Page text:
What does Opportunity Look Like?
What does opportunity look like? Sometimes it looks like opportunity. A college offers you a substantial scholarship. An acquaintance recommends you for a job with good pay and better working conditions. Or a co-worker retires and you are asked to assume her leadership position. In all these cases, opportunity looks like opportunity.
But sometimes opportunity doesn’t look like opportunity; it looks like bad luck, adversity, or even the end. A young man dreams of becoming a great athlete. But at an early age he is diagnosed with a rare illness that stunts his growth. As a young man he is only 5 ft. 1 in. tall and 108 pounds. What does he do? Lament his bad luck? Give up on his dreams? No, he channels his desires, determination, and self-discipline into a sport where his small size is actually an advantage: ice skating. He goes on to win countless skating championships, including an Olympic Gold Medal in 1984. His name? Scott Hamilton.
But bad luck strikes again. He is diagnosed with testicular cancer and later brain cancer. He undergoes numerous treatments and several surgeries. And, after a few years, he returns to skating. But because of his own illness, he now starts to focus on helping others with cancer—especially children. He raises money for the Cleveland Clinic Cancer Institute. And he becomes active with the Make-a-Wish Foundation, the Special Olympics, and St. Jude Hospital for children. He eventually marries and has two children of his own and adopts two others from Haiti. Where many would have seen only bad luck, Scott Hamilton saw opportunities. A devout Christian, he says, “God is there to guide you through the tough spots. God was there (for me) every single time. Every single time.”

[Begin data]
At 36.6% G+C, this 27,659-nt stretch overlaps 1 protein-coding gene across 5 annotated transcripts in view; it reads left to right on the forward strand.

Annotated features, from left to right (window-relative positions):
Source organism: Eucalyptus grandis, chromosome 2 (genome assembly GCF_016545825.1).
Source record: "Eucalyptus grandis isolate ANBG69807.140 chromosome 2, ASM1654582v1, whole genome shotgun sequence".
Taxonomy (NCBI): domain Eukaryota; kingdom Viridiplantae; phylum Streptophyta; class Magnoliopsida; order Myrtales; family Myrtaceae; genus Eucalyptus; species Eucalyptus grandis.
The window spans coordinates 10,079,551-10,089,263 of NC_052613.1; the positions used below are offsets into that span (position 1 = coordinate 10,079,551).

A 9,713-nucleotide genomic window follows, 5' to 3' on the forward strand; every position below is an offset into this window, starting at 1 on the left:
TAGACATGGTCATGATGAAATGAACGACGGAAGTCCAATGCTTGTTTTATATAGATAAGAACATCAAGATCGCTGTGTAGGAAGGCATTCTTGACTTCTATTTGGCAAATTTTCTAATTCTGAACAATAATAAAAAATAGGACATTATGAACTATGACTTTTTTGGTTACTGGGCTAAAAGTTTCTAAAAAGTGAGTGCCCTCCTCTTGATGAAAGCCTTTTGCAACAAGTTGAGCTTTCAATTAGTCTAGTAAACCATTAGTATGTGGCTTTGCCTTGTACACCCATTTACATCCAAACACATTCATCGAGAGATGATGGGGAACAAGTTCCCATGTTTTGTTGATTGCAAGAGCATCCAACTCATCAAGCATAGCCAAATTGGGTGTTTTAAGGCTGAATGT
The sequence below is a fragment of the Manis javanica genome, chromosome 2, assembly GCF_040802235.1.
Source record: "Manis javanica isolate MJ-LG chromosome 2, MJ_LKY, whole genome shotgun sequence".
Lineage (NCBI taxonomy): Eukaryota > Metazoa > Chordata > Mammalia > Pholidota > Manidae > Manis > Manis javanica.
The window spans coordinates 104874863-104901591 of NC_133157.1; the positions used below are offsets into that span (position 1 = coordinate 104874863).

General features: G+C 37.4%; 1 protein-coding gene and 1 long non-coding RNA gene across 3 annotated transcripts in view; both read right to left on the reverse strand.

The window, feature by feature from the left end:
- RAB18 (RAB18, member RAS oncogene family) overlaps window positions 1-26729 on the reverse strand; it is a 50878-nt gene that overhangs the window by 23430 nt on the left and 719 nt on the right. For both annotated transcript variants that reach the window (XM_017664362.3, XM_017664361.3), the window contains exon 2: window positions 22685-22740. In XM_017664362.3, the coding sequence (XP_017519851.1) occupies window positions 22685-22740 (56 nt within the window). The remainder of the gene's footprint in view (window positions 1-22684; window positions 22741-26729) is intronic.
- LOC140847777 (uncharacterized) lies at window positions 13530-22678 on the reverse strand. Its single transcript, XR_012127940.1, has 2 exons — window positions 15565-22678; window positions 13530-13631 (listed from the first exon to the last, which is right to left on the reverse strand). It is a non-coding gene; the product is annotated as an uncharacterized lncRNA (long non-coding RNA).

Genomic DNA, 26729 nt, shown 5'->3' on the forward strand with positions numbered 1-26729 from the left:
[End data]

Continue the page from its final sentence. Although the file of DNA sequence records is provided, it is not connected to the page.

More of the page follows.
When we look at Scripture we see individuals who, when opportunity knocked, opened the door—even when opportunity didn’t look like opportunity. Take Abraham. He had an encounter with a mysterious God who asked him to pack up his family and journey to a land he didn’t know. This opportunity looked a lot like foolishness, but Abraham embraced it.
Then there was the shepherd boy David who, with only a slingshot and a few stones, stood up to the giant warrior Goliath standing in full body armor and wielding a mighty sword. Instead of saying, “Goliath is so big, how could I ever defeat him?” David said, “Goliath is so big, how could I ever miss hitting him with one of my stones?”
Jesus saw opportunity when he called his first disciples. Where someone would have seen a fiery and brash fisherman named Simon, Jesus saw a man filled with passion who, once he learned humility, would become a great leader. Where others saw only “lost causes”—Zacchaeus, the woman at the well, the woman who anointed him during dinner—Jesus saw individuals capable of tremendous love.